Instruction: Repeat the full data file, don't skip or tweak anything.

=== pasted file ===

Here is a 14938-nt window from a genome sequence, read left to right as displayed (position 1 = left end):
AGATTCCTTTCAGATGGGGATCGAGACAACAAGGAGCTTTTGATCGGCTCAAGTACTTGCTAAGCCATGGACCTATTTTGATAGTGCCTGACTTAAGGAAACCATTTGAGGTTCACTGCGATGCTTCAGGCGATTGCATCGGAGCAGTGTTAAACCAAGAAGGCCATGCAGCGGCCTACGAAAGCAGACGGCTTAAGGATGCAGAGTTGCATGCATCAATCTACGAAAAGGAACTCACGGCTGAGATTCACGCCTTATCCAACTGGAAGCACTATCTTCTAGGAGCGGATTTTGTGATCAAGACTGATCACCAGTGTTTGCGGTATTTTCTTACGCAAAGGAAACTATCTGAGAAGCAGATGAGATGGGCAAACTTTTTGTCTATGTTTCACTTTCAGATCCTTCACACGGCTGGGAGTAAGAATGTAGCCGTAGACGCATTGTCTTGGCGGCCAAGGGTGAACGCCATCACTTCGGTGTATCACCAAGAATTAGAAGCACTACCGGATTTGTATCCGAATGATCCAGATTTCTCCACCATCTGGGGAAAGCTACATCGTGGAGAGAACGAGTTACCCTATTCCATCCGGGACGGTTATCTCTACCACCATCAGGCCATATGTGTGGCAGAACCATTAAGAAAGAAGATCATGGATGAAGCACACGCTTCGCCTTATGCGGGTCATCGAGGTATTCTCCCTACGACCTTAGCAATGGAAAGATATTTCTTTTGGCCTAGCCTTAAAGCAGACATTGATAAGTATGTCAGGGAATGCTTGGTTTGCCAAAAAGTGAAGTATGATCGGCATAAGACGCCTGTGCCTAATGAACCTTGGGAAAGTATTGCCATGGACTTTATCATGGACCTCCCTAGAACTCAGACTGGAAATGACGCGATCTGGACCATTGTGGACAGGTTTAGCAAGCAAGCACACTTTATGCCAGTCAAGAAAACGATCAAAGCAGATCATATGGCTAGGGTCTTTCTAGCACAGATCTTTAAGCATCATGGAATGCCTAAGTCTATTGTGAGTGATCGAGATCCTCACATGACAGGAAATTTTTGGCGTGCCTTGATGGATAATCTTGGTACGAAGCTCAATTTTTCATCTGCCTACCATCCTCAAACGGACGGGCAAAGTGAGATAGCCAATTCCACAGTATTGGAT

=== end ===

Here is a 14938-nt window from a genome sequence, read left to right as displayed (position 1 = left end):
AGATTCCTTTCAGATGGGGATCGAGACAACAAGGAGCTTTTGATCGGCTCAAGTACTTGCTAAGCCATGGACCTATTTTGATAGTGCCTGACTTAAGGAAACCATTTGAGGTTCACTGCGATGCTTCAGGCGATTGCATCGGAGCAGTGTTAAACCAAGAAGGCCATGCAGCGGCCTACGAAAGCAGACGGCTTAAGGATGCAGAGTTGCATGCATCAATCTACGAAAAGGAACTCACGGCTGAGATTCACGCCTTATCCAACTGGAAGCACTATCTTCTAGGAGCGGATTTTGTGATCAAGACTGATCACCAGTGTTTGCGGTATTTTCTTACGCAAAGGAAACTATCTGAGAAGCAGATGAGATGGGCAAACTTTTTGTCTATGTTTCACTTTCAGATCCTTCACACGGCTGGGAGTAAGAATGTAGCCGTAGACGCATTGTCTTGGCGGCCAAGGGTGAACGCCATCACTTCGGTGTATCACCAAGAATTAGAAGCACTACCGGATTTGTATCCGAATGATCCAGATTTCTCCACCATCTGGGGAAAGCTACATCGTGGAGAGAACGAGTTACCCTATTCCATCCGGGACGGTTATCTCTACCACCATCAGGCCATATGTGTGGCAGAACCATTAAGAAAGAAGATCATGGATGAAGCACACGCTTCGCCTTATGCGGGTCATCGAGGTATTCTCCCTACGACCTTAGCAATGGAAAGATATTTCTTTTGGCCTAGCCTTAAAGCAGACATTGATAAGTATGTCAGGGAATGCTTGGTTTGCCAAAAAGTGAAGTATGATCGGCATAAGACGCCTGTGCCTAATGAACCTTGGGAAAGTATTGCCATGGACTTTATCATGGACCTCCCTAGAACTCAGACTGGAAATGACGCGATCTGGACCATTGTGGACAGGTTTAGCAAGCAAGCACACTTTATGCCAGTCAAGAAAACGATCAAAGCAGATCATATGGCTAGGGTCTTTCTAGCACAGATCTTTAAGCATCATGGAATGCCTAAGTCTATTGTGAGTGATCGAGATCCTCACATGACAGGAAATTTTTGGCGTGCCTTGATGGATAATCTTGGTACGAAGCTCAATTTTTCATCTGCCTACCATCCTCAAACGGACGGGCAAAGTGAGATAGCCAATTCCACAGTATTGGAT